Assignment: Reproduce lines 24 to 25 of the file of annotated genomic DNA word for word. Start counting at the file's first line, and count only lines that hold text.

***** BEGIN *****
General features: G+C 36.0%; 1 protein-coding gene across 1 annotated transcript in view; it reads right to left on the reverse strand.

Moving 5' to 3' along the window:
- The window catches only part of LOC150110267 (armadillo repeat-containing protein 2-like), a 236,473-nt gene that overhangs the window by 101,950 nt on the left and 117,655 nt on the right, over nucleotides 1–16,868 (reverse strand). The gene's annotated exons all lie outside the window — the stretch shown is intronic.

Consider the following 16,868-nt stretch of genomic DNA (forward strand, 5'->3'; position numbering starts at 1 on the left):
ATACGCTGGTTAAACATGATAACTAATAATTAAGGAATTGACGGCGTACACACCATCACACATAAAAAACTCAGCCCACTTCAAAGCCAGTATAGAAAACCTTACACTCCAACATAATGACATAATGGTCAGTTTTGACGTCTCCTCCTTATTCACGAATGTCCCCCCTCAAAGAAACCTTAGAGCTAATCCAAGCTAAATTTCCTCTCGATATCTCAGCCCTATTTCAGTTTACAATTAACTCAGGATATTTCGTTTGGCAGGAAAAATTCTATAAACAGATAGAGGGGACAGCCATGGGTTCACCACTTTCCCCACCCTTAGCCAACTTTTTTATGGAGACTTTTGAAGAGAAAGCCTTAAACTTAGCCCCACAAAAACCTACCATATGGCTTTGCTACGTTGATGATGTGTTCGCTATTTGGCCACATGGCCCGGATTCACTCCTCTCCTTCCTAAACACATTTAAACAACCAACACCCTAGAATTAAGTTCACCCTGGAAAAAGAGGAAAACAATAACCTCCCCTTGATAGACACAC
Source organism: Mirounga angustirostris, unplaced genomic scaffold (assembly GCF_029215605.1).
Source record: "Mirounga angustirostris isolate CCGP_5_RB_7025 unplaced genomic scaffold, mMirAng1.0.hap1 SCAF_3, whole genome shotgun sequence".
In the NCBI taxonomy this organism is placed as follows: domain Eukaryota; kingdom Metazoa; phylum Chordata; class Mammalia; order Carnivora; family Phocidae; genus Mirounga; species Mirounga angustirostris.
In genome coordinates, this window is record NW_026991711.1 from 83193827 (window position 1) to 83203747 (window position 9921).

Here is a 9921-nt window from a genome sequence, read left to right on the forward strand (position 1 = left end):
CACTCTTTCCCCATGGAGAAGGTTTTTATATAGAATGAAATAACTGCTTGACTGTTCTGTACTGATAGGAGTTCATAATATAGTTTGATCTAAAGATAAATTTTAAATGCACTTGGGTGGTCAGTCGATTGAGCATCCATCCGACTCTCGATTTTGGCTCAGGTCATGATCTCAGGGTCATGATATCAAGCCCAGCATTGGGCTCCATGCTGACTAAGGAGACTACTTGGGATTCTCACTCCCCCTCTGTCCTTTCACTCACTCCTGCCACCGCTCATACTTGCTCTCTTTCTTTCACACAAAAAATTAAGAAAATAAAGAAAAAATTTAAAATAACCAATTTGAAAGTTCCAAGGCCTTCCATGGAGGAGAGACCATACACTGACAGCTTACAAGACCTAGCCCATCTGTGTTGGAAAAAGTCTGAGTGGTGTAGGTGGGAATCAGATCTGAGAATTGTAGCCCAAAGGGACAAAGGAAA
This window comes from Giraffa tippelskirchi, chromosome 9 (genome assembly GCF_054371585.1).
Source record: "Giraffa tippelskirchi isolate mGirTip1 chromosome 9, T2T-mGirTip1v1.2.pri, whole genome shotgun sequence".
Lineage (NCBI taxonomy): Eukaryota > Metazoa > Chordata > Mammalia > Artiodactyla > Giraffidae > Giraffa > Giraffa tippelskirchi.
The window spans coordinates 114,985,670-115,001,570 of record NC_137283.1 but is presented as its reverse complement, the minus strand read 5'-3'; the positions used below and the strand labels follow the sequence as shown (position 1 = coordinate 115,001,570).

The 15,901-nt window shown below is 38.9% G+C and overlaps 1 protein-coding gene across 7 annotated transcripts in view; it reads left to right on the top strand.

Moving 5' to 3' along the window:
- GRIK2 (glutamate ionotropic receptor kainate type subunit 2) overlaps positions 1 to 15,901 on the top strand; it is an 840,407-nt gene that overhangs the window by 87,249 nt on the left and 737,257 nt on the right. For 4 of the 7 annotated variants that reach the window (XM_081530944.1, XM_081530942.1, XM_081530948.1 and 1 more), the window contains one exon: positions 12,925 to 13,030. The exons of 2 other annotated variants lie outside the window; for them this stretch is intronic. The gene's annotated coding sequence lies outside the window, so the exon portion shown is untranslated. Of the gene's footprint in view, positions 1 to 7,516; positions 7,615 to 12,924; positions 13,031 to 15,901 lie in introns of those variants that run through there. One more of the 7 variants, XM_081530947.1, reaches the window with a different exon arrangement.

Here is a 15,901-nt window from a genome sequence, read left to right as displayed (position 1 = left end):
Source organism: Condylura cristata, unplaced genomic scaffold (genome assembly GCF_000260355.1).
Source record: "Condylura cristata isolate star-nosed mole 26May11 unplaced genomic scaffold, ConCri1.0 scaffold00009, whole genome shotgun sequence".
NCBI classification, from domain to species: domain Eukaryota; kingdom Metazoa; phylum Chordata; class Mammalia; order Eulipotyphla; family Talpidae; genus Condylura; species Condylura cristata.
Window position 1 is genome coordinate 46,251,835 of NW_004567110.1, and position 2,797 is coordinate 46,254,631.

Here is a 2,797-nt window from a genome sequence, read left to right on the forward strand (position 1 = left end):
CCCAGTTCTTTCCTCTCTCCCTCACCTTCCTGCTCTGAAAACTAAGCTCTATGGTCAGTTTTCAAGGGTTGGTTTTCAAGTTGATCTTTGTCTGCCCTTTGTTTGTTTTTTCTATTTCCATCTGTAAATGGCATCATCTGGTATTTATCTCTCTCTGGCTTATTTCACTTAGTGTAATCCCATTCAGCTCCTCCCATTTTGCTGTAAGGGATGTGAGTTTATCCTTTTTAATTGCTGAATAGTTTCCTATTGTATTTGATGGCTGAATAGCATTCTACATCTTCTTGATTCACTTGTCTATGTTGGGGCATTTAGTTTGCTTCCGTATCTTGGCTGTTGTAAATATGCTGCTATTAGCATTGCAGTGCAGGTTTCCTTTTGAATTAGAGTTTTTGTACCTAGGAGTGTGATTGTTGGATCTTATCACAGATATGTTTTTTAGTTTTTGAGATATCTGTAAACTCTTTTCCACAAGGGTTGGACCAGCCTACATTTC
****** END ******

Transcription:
Here is a 2,797-nt window from a genome sequence, read left to right on the forward strand (position 1 = left end):
CCCAGTTCTTTCCTCTCTCCCTCACCTTCCTGCTCTGAAAACTAAGCTCTATGGTCAGTTTTCAAGGGTTGGTTTTCAAGTTGATCTTTGTCTGCCCTTTGTTTGTTTTTTCTATTTCCATCTGTAAATGGCATCATCTGGTATTTATCTCTCTCTGGCTTATTTCACTTAGTGTAATCCCATTCAGCTCCTCCCATTTTGCTGTAAGGGATGTGAGTTTATCCTTTTTAATTGCTGAATAGTTTCCTATTGTATTTGATGGCTGAATAGCATTCTACATCTTCTTGATTCACTTGTCTATGTTGGGGCATTTAGTTTGCTTCCGTATCTTGGCTGTTGTAAATATGCTGCTATTAGCATTGCAGTGCAGGTTTCCTTTTGAATTAGAGTTTTTGTACCTAGGAGTGTGATTGTTGGATCTTATCACAGATATGTTTTTTAGTTTTTGAGATATCTGTAAACTCTTTTCCACAAGGGTTGGACCAGCCTACATTTC